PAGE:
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NHS Digital hit with £4.3m IR35-related tax bill after using HMRC CEST tool to assess contractors

The digital arm of the NHS used HMRC's much-maligned online tool to assess contractors, only for the tax agency to call into question its IR35 determinations and hit it with a tax bill totalling £4.3m

NHS Digital is still weighing whether or not to appeal against an IR35-related £4.3m bill handed to it by HM Revenue and Customs (HMRC), over claims it misclassified the tax status of its contractors.

The organisation, which acts as the technology arm to the National Health Service (NHS), published details of the tax bill in its 2018-19 annual report in October, which documented an increase in its temporary labour costs by £3.2m to £16.3m since the 2017-18 financial year.

The tax bill covers the period from 1 April 2017 to 31 December 2018, which is the time during which NHS Digital said it relied on HMRC’s “toolkit” to assess the tax status of the contractors it engages with.

As a public sector body, NHS Digital assumed responsibility in April 2017 for individually determining if the contractors it engages with should be taxed in the same way as salaried workers (inside IR35) or as off-payroll employees (outside IR35), whereas previously it had been down to the contractors themselves to decide.

To assist the public sector with its new-found responsibilities and alleviate some of the associated administrative burden, HMRC introduced its Check Employment Status for Tax (CEST) tool in March 2017, with the results immediately declared “inaccurate” and “unreliable” by IR35 stakeholders.

HMRC has always defended CEST from such criticism by stating the tool has been subjected to rigorous testing, and that it does return accurate results provided it is used correctly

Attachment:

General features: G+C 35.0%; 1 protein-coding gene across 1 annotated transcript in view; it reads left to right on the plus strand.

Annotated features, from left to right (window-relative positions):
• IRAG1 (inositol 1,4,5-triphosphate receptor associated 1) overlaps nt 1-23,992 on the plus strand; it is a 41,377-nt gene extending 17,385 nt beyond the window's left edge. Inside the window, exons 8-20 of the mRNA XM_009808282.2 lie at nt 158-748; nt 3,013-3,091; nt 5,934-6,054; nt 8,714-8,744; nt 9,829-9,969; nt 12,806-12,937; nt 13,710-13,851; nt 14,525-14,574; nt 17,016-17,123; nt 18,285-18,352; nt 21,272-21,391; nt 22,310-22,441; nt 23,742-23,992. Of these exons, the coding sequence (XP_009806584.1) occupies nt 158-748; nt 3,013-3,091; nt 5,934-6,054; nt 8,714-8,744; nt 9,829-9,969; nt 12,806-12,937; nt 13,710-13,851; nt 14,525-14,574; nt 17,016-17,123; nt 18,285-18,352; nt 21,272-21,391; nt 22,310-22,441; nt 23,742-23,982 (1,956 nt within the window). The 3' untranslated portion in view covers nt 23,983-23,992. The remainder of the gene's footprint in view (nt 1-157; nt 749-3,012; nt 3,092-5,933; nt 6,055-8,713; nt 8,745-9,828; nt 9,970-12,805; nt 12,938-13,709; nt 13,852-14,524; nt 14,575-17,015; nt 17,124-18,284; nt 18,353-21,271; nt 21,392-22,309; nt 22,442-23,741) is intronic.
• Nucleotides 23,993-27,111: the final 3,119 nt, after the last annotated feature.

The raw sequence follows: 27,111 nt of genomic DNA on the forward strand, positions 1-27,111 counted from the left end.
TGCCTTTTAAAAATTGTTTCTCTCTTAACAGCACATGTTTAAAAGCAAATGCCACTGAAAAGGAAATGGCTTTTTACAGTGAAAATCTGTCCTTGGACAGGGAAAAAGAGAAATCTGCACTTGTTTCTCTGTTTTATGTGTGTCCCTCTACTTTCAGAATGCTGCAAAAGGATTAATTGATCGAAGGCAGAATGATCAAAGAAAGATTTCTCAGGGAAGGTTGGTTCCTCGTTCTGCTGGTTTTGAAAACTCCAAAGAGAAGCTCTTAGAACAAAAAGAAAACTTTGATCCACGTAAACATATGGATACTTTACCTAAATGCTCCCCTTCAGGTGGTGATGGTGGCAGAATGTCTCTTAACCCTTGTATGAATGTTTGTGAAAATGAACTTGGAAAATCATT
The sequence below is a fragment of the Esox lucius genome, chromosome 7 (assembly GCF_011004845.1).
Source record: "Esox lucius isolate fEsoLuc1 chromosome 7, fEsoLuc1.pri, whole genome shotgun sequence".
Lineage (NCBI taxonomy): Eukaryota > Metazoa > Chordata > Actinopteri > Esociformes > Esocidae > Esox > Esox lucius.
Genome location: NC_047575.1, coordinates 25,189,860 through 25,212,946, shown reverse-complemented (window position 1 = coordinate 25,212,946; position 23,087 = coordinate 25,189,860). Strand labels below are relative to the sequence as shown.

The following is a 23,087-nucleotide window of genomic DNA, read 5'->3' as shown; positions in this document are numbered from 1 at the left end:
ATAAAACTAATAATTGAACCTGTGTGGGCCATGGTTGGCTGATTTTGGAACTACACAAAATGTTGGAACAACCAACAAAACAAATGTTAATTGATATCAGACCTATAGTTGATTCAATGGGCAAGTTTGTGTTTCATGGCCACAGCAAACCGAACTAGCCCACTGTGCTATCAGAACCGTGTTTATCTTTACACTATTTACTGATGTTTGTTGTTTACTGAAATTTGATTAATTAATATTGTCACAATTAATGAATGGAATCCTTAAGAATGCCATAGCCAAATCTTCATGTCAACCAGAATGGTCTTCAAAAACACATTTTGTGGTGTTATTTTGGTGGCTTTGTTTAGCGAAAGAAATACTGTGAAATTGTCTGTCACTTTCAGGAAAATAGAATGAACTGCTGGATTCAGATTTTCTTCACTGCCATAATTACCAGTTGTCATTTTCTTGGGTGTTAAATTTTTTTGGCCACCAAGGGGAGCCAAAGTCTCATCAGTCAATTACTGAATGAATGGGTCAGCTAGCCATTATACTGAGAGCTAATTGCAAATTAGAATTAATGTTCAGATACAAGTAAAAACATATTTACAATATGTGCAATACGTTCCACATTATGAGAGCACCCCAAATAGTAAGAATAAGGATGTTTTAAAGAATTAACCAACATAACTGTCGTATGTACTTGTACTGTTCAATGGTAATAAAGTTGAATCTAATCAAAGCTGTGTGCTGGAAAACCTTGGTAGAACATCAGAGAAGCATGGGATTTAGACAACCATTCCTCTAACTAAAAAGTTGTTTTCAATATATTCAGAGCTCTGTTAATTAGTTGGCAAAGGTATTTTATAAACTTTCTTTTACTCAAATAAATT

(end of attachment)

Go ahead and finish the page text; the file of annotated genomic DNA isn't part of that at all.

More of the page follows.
The NHS Digital annual report said, in response to the IR35 public sector reforms coming into force in April 2017, the organisation undertook a “considered assessment of the status for each individual contractor, which we believed met the HMRC requirements”.

However, the tax collection agency has since called its approach into question, despite it incorporating the tools supplied by HMRC, and served it with a sizeable tax bill, prompting NHS Digital to seek out alternative means of assessing its contractors.

“Up to December 2018, we assessed all contractors using the toolkit supplied by HMRC. From January 2019, we are now making an initial assessment internally. Any contractors considered to be outside of scope are then being reassessed by an external provider,” reads the NHS Digital annual report.

In a statement to Computer Weekly, an NHS Digital spokesperson confirmed the organisation is still using CEST, but clarified that it plays “one part” in its overall approach to addressing the IR35 regulations.

Public sector organisations are under no obligation to use CEST to carry out IR35 status determinations, and are within their rights to use third-party tools for this work.

“Discussions are ongoing with HMRC on potential liabilities and we are unable to say whether the application of the CEST tool has led us to possibly higher liabilities,” the NHS spokesperson said. 

“We are now additionally using a third-party assessment for completeness. This is provided through our contractor supply agency to give additional assurance that we are operating the regulations correctly. 

“Until we fully understand the legal reasoning of an assessment produced by HMRC, we will not make a decision on whether to appeal,” the spokesperson added.

This is not the first time the health service’s interpretation and implementation of the IR35 reforms has been queried since the reforms were rolled out across the public sector.

As previously reported by Computer Weekly, health service watchdog NHS Improvement was forced to issue clarifying guidance just over a month after the reforms came into play in May 2017, after admitting to mistakes in its interpretation of the new rules.

These mistakes led to parts of the NHS receiving guidance telling them that contractors who had been supplying services to the health service before the reforms should be classified as being inside IR35, making them liable to pay the same employee-related taxes as permanent workers.

However, NHS Improvement soon revised that this stance, and issued corrective guidance stating this blanket-like approach to classifying contractors was incorrect, and that NHS organisations must assess each contractor’s status on a case-by-case basis.

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